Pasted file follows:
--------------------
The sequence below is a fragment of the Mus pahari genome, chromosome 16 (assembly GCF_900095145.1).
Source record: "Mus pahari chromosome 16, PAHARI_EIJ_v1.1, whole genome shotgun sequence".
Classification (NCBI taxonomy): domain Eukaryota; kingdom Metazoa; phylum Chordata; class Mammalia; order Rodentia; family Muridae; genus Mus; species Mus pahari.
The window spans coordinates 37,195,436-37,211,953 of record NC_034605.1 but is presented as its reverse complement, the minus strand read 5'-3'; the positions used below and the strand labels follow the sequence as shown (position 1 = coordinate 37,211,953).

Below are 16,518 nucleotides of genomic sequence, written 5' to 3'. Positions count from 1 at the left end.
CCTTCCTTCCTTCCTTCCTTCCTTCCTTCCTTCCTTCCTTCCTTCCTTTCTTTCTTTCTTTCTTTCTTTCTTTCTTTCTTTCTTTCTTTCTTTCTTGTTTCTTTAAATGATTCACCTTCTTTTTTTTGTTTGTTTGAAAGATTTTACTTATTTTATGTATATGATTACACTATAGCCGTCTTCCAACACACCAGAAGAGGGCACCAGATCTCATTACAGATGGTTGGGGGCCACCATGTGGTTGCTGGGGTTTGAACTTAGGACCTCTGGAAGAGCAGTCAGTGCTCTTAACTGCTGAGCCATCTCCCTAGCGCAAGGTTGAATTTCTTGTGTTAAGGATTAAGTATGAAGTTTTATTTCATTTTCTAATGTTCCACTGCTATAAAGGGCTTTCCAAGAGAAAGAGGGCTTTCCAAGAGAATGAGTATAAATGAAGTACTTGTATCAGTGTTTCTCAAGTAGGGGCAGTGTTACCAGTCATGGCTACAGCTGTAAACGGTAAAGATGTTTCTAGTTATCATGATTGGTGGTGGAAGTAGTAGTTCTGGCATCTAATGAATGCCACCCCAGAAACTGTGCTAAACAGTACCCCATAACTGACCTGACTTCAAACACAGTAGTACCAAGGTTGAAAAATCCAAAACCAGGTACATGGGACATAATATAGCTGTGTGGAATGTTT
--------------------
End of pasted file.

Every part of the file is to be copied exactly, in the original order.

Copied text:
The sequence below is a fragment of the Mus pahari genome, chromosome 16 (assembly GCF_900095145.1).
Source record: "Mus pahari chromosome 16, PAHARI_EIJ_v1.1, whole genome shotgun sequence".
Classification (NCBI taxonomy): domain Eukaryota; kingdom Metazoa; phylum Chordata; class Mammalia; order Rodentia; family Muridae; genus Mus; species Mus pahari.
The window spans coordinates 37,195,436-37,211,953 of record NC_034605.1 but is presented as its reverse complement, the minus strand read 5'-3'; the positions used below and the strand labels follow the sequence as shown (position 1 = coordinate 37,211,953).

Below are 16,518 nucleotides of genomic sequence, written 5' to 3'. Positions count from 1 at the left end.
CCTTCCTTCCTTCCTTCCTTCCTTCCTTCCTTCCTTCCTTCCTTCCTTTCTTTCTTTCTTTCTTTCTTTCTTTCTTTCTTTCTTTCTTTCTTTCTTGTTTCTTTAAATGATTCACCTTCTTTTTTTTGTTTGTTTGAAAGATTTTACTTATTTTATGTATATGATTACACTATAGCCGTCTTCCAACACACCAGAAGAGGGCACCAGATCTCATTACAGATGGTTGGGGGCCACCATGTGGTTGCTGGGGTTTGAACTTAGGACCTCTGGAAGAGCAGTCAGTGCTCTTAACTGCTGAGCCATCTCCCTAGCGCAAGGTTGAATTTCTTGTGTTAAGGATTAAGTATGAAGTTTTATTTCATTTTCTAATGTTCCACTGCTATAAAGGGCTTTCCAAGAGAAAGAGGGCTTTCCAAGAGAATGAGTATAAATGAAGTACTTGTATCAGTGTTTCTCAAGTAGGGGCAGTGTTACCAGTCATGGCTACAGCTGTAAACGGTAAAGATGTTTCTAGTTATCATGATTGGTGGTGGAAGTAGTAGTTCTGGCATCTAATGAATGCCACCCCAGAAACTGTGCTAAACAGTACCCCATAACTGACCTGACTTCAAACACAGTAGTACCAAGGTTGAAAAATCCAAAACCAGGTACATGGGACATAATATAGCTGTGTGGAATGTTT